CWRU’s Baker-Nord program, Feb. 3, introduces Visiting Ugandan Playwright
Few people live through being shot six times and having a grenade thrown at them. But George Seremba, Ugandan playwright, and now visiting professor in the Case Western Reserve University Department of English, endured and survived such a horrific event.
In his play, Come Good Rain, he retells that experience on the night of Dec. 10, 1980, when he was abducted by Milton Obote’s military soldiers and taken into Namanve forest, shot and left to die.
People can hear about his harrowing experience and his escape to Kenya as he reads excerpts from his play, Come Good Rain, when the Baker-Nord Center for the Humanities introduces Seremba to the Cleveland community and hosts the program, “George Seremba: Theater and the Poetics of Resistance,” Thursday, Feb. 3, at 4:30 p.m. in Clark Hall 309, 11130 Bellflower Road, on the Case Western Reserve campus. A reception will follow the free, public event, co-sponsored by The Cleveland Foundation and Cuyahoga Country Public Library.
Cuyahoga Country Public Library and Case Western Reserve University are the recipients of a Creative Fusion grant from The Cleveland Foundation. Through this generous grant, Seremba, who received his Ph.D. from Trinity College, Dublin, will spend the next two years teaching at the university (African plays, playwriting and methodology classes in the English department), offering public programming through Cuyahoga County Public Library, and writing and launching new works on Cleveland stages.
During his two-year residency, Seremba will be the Writer in Residence at Cuyahoga County Public Library and will be presenting poetry and playwriting workshops for adults and children’s, including readings related to the Anisfield-Wolf Book Awards and a writing workshop.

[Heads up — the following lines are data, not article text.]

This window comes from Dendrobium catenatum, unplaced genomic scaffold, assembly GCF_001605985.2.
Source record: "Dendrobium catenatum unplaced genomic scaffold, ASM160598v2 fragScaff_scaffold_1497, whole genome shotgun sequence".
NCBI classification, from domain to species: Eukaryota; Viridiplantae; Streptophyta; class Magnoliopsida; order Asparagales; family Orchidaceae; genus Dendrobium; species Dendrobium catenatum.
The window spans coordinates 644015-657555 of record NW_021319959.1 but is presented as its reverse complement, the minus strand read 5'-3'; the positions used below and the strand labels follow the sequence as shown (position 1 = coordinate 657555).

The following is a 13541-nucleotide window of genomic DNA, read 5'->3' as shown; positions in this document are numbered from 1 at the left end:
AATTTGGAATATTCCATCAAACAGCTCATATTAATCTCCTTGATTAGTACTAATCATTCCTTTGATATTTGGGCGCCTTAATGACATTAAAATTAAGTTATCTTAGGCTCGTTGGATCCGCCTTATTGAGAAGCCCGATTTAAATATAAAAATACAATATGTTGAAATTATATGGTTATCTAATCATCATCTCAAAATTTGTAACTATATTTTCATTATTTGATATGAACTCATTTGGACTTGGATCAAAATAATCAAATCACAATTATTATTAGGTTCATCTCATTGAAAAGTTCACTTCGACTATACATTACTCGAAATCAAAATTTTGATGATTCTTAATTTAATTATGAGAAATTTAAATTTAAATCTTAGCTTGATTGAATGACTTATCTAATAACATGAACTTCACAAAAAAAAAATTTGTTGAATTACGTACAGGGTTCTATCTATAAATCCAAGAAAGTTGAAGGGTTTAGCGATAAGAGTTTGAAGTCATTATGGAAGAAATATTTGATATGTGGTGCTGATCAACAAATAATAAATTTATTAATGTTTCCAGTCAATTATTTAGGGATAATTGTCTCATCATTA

Seremba wrote his first play nine years after his horrific assault and after a visit to the forest and nearby village of Bweyogerere.
It was a small boy, searching to see if anyone from his village had fallen victim to the gunshots heard during the night, who found Seremba.
Seremba fought death by singing a song from one of his favorite folk tales about a small girl, abandoned by her mother in a wilderness, who found herself in a similar situation.
“She became my guardian angel,” he said.
“I did not want the forest to be my perpetual prison,” he recalls as he clung to life.
During his return visit to the village in 1989, the villagers asked Seremba, who had become an actor in his new country of Canada, whether he would write a play about his experience.
“It was at that point that I realized they did not see just a story but a play. I felt they commissioned me to write it,” he said.
“I relived the horror on my therapeutic voyage,” he wrote in the play’s introduction.
While Come Good Rain has been performed over 300 times—many by Seremba himself—it is not his only play. He is now working on several others in different stages of development.
During the February 3rd event, he will also read from Napoleon on the Nile. The play is about three Sudanese refugees, who on the seventh anniversary of their escape from the Sudan reenact their experiences of escaping the conflicts in their country.
Seremba’s talk is part of the yearlong exploration of the humanities and globalism. For more information about this event and future Baker-Nord programs, visit case.edu/humanities or call 216.368.2242.